Scam sites lure victims with fake YouTube-to-mp3 converters

Want to access the music tracks of videos on your iPod but don’t want to pay? You’re not alone. Recently, a crop of websites have popped up offering to convert the audio from videos to .mp3 files that you can then download at no charge. Sounds great, right? The catch: scammers are trying to capture the popular click traffic and redirect users to scam websites, where you might get more than you bargained for, in the form of free malware and other unpleasantness as a bonus.

Recently, we hosted a “cyber boot camp”, teaching high school students to attack and defend networks. One of our presenters, John Moffat, who often delivers security awareness seminars to teenagers and stresses the dangers of the “free” Internet, referenced this scam in his presentation. While Mr. Moffat doesn’t claim to be a malware expert, he knows a scam when he sees one, and does his best to help others avoid falling prey.

So what happens if you fall for one of these types of scams? Below we follow the trail of one example, with screenshots of what you might see.


In this example, I clicked on a highly ranked Google search results link, which pointed to a YouTube video itself, purporting to give instructions on how to convert their videos to .mp3’s.

When I did, it showed a non-video screenshot inside their video player, which directed me to visit a website directly. The video description came completely stuffed with keywords in the description to inflate rankings. Here’s a screenshot of what I was presented with:

When I typed the URL into a browser that the “video” recommended, I was taken to a site heavily laden with javascript (which my browser blocked with a plugin), third party content providers and Google Analytics, that said I had to complete a survey to get my “$500 Best Buy gift card”, which would also unlock the download of the free video-to-mp3 converter. Since I’d like a $500 gift card as much as the next guy, I clicked on that link.

I chose the Best Buy gift card offer. When I clicked on it, it took me to a page that shows that I could get a $1,000 gift card, even better!

I also noticed that the page wanted to use extensive javascript and third party content, triggering an ESET Smart Security warning that a website was blocked that was trying to send me tracking cookies. I also notice the site used significant bandwidth trying to load all its goodies, presumably to enable the successful completion of my 3 questions to get the $1,000 gift card right?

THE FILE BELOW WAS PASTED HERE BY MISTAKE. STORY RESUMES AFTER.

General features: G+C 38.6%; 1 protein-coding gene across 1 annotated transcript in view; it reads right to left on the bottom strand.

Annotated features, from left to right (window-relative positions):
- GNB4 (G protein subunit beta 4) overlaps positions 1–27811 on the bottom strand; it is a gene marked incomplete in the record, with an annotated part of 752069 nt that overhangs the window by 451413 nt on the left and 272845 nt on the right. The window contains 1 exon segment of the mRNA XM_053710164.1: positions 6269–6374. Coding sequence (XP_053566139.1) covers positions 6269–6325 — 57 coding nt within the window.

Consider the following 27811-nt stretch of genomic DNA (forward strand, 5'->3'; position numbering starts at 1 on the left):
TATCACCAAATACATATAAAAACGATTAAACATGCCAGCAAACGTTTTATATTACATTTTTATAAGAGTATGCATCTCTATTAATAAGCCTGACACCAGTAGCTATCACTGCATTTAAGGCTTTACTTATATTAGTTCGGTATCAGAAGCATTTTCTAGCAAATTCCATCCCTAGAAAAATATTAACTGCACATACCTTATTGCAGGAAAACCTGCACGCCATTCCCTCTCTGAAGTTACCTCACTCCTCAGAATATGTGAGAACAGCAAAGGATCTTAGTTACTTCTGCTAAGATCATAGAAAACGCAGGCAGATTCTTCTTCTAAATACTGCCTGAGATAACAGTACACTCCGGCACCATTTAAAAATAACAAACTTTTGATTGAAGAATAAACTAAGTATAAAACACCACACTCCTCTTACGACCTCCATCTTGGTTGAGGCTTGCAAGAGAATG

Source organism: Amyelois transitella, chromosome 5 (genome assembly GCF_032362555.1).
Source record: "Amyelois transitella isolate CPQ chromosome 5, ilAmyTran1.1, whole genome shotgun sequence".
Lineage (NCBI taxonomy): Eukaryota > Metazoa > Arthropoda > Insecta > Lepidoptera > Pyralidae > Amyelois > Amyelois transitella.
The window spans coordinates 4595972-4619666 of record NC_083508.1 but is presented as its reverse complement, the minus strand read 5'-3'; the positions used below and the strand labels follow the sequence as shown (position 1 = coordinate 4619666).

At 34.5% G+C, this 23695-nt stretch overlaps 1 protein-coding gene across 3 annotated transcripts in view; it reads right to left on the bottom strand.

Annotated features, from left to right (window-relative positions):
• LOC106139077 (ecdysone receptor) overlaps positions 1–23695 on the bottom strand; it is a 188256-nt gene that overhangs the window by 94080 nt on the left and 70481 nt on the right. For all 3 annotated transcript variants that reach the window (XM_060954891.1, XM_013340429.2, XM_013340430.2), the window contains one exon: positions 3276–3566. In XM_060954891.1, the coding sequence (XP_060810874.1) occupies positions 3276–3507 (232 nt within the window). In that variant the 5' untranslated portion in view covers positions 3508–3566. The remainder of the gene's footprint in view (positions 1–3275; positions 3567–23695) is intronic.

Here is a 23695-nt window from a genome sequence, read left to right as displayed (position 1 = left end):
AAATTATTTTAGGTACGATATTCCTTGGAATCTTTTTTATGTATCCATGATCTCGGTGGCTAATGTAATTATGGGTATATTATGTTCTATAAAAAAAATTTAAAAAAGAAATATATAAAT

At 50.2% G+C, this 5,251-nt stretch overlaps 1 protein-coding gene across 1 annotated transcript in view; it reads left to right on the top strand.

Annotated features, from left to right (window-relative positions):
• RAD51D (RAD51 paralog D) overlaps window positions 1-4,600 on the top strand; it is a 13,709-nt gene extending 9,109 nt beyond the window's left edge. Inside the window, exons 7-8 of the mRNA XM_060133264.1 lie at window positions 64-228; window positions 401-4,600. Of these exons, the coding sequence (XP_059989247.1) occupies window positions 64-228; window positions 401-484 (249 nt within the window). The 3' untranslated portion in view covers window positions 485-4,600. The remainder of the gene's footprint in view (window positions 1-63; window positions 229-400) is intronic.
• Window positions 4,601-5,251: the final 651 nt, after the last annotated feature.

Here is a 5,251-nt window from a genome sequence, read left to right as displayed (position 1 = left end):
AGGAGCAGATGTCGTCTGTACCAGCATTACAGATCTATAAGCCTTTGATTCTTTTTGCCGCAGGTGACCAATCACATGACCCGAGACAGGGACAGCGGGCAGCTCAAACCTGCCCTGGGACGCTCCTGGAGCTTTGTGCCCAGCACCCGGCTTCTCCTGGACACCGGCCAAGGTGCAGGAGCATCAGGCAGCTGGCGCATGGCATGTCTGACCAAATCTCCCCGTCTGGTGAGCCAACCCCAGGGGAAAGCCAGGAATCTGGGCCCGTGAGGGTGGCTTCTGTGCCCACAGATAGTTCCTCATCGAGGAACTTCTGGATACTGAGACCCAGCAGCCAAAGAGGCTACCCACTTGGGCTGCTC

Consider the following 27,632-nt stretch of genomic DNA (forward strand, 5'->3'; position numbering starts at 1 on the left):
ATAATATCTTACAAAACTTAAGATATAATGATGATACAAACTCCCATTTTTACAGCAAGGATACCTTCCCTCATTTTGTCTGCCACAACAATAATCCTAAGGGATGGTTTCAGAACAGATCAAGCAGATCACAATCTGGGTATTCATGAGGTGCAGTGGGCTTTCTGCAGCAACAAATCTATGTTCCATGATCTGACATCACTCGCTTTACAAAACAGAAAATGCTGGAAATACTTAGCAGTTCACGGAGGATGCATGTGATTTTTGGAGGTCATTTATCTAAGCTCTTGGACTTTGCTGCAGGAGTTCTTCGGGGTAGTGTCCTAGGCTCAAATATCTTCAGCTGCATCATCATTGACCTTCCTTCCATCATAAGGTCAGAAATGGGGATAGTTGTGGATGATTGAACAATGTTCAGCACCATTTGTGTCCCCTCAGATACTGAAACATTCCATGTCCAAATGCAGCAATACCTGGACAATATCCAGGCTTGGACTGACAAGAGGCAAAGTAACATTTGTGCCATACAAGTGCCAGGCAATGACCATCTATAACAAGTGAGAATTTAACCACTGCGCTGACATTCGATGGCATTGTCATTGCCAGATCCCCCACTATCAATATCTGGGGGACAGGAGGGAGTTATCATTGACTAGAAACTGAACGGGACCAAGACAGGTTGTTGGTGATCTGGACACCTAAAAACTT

But surprise, after I completed the last question, I then had to enter my email, presumably to get the gift card. When I entered a fake email, I was then taken to a screen where I had to enter much more personal information, including my physical address, age, sex, and phone number. I also had to consent to being called by third parties about magazine subscriptions, etc:

Once you click ‘continue’ you get the next screen:

At this point, I notice that the original password that was promised to unlock my video converter download never materialized. It seemed clear that this rabbit trail I was following would not likely end any time soon, so I exited the websites, and finished up this article, hoping this accounting of what happens if you take the bait would dissuade others from falling for similar scams.

What’s the payoff for scammers? For some time now they have continually adapted their scam platforms to match new potential streams of traffic, and this is no exception. By gaining high search rankings through BlackHat SEO (BHSEO), every time a user clicks, their search popularity rankings, and associated ad revenue, goes up. Even if the user doesn’t fall for installing a “free premium .mp3 player” (laden with malware) or some such because they’re the “lucky one thousandth viewer” of the website, the scam website still makes money by cashing in on the traffic.

And many users might be convinced to download a premium, java-based player, with free malware as a bonus.

But to recount, this scam (so far) has attempted to send things that were blocked by ESET Smart Security, wanted to silently run questionable javascript on multiple pages, harvest my email address, along with physical address, age, sex, phone number, and get me to signify that I was over 18 years of age, and consent to the whole process. That doesn’t sound very close to free, it sounds like the beginning of a long string of nastiness.

At that point, I went to my favorite reputable .mp3 vendor and purchased a great blues track from yesteryear for 99 cents, and decided to forego the personal information harvest “for free”.

Photo Credit:  Lasse Kristensen/Shutterstock

Reprinted with permission; screen captures courtesy ESET.

Cameron Camp is a researcher for global security provider ESET and has played a critical role in building the ESET North America Research Lab. Cameron has been building critical technology infrastructures for more than 20 years, beginning as an assembly language programmer in 1987 and eventually becoming an evangelist for Linux and open-source technologies with an emphasis on the security sector. Prior to joining ESET, he founded Logical Web Host in 1998, a data-driven web services company.

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